Audiobook Review: The Night Visitors by Carol Goodman

I received a review copy from the publisher. This does not affect the contents of my review and all opinions are my own.

The Night Visitors by Carol Goodman

Mogsy’s Rating (Overall): 2.5 of 5 stars

Genre: Thriller, Suspense

Series: Stand Alone

Publisher: HarperAudio (March 26, 2019)

Length: 8 hrs

Author Information: Website | Twitter

Narrator: Jane Oppenheimer

Every once in a while I’ll take a break from my sci-fi and fantasy and satisfy my craving for a good thriller, so when I saw The Night Visitors by Carol Goodman and took in its synopsis and cover, I thought it would be perfect. You see, I have something of a weakness for snowbound thrillers. And for a while, things were going great and I thought I’d found another gem on my hands. Regrettably though, that was until the second half, when the story’s carefully constructed premise started falling apart with too many absurd twists and coincidences. There’s also a paranormal aspect, which I’m usually all for, except I didn’t feel it worked quite as well here.

The story opens late at night in a bus station, following Alice as she places a frantic phone call to a social services hotline requesting help to get her away from an abusive relationship. Traveling with her is ten-year-old Oren, whom Alice is desperate to protect. She tells the woman on the other end that she needs to go somewhere no one can find her, and receives instructions to go to Delphi, New York, where Alice is assured someone will be meeting her and her boy.

Enter Mattie, a fifty-something social worker whom the hotline calls to do the late-night pickup. With a winter storm rolling in, however, the original plan to bring Alice and Oren to a local shelter had to be abandoned. Instead, Mattie breaks protocol in favor of safety and brings them to her house in the middle of the woods where she lives alone. It is also the house her parents used to own, before they died along with Mattie’s little brother, who was the same age as Oren at the time, to accidental carbon monoxide poisoning. Or that’s what Mattie tells people, anyway. The truth is a lot more complicated, but she doesn’t need anyone digging into her past.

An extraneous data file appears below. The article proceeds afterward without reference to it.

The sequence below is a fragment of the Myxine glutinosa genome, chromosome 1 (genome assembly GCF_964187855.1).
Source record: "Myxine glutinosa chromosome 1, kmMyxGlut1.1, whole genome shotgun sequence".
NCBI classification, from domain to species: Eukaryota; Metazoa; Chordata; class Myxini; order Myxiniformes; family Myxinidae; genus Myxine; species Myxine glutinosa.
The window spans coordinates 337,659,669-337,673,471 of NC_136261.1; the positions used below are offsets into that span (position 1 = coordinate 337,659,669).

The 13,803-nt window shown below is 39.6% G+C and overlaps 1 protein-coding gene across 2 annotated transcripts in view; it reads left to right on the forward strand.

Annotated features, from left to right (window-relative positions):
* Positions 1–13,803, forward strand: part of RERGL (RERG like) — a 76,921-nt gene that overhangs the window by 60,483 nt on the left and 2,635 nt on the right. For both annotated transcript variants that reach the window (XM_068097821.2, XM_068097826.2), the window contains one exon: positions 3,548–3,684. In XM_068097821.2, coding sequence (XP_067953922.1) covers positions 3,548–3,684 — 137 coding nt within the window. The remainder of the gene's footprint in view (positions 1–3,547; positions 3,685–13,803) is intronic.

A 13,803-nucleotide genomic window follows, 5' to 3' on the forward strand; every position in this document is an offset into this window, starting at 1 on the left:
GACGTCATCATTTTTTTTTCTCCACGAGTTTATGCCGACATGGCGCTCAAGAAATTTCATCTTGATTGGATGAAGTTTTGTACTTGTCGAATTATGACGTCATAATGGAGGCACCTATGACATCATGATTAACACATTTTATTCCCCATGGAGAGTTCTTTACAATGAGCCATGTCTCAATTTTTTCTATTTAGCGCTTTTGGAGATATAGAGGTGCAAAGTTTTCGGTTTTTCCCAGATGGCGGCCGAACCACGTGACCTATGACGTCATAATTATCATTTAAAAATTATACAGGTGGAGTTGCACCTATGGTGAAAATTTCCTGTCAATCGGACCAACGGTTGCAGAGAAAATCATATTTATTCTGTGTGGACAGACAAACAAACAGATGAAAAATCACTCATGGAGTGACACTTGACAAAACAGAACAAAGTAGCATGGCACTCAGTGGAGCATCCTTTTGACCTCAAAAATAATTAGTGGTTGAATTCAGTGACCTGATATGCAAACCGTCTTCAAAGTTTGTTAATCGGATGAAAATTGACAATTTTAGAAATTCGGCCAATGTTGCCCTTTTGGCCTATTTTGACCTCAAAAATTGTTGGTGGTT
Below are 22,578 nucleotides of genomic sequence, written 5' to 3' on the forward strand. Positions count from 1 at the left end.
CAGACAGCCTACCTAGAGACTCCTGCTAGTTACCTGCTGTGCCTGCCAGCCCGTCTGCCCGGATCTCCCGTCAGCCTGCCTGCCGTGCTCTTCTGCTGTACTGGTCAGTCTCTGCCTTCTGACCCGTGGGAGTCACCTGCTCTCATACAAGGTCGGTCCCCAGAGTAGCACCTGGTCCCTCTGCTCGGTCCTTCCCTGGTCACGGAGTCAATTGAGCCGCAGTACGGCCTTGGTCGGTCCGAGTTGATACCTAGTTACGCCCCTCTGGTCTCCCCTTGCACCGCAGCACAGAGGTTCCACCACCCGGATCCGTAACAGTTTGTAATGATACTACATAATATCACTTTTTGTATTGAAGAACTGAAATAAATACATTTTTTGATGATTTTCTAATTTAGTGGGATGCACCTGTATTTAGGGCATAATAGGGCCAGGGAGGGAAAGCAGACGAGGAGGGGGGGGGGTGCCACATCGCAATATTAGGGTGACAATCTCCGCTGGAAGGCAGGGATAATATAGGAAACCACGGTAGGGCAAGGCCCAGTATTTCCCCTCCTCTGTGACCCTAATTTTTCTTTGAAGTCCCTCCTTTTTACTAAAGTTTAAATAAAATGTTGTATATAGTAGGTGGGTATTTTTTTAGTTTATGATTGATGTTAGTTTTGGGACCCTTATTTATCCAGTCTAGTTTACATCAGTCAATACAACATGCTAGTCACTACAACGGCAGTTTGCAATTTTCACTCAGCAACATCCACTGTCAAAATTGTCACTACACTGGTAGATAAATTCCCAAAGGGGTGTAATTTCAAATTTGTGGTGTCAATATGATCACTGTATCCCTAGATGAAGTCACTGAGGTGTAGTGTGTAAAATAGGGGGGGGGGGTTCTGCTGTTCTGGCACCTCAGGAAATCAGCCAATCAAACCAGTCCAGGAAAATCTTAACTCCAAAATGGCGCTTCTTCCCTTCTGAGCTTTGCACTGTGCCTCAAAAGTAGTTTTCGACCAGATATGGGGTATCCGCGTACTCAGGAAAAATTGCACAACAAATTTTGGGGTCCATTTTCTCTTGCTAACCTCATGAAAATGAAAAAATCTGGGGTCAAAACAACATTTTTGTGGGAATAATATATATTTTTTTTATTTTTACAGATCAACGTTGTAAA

As it turns out though, Mattie’s not the only one keeping secrets. Alice herself is hiding a few of her own, and she hasn’t been entirely truthful to the social worker about what she’s running away from. Lately, she’s also been noticing something strange about Oren. Somehow, he seems to sense or know things before they happen, but as much as it scares her, Alice is reluctant to tell anyone for fear they’ll take the boy away from her.

I’ll give The Night Visitors this—I reviewed the audiobook and it was a quick listen; at no time was my listening bogged down by any lulls or boring bits. That said though, part of the problem was the utter craziness that happens in the second half of the novel, when the plot practically implodes on itself and the author completely drops the ball on the ending. The beginning on the other hand was interesting and suspenseful, slowly teasing the mystery as we alternated between Alice and Mattie’s POVs. As the story unfolded, it became clear that not all was at it seemed. In the end, I don’t know what I expected. Perhaps, with all the characters’ lies being so carefully and methodically revealed, I had thought we would get a more complex and satisfying conclusion. Instead, all that build-up led to very little payoff, with an ending that felt brute-forced and trite.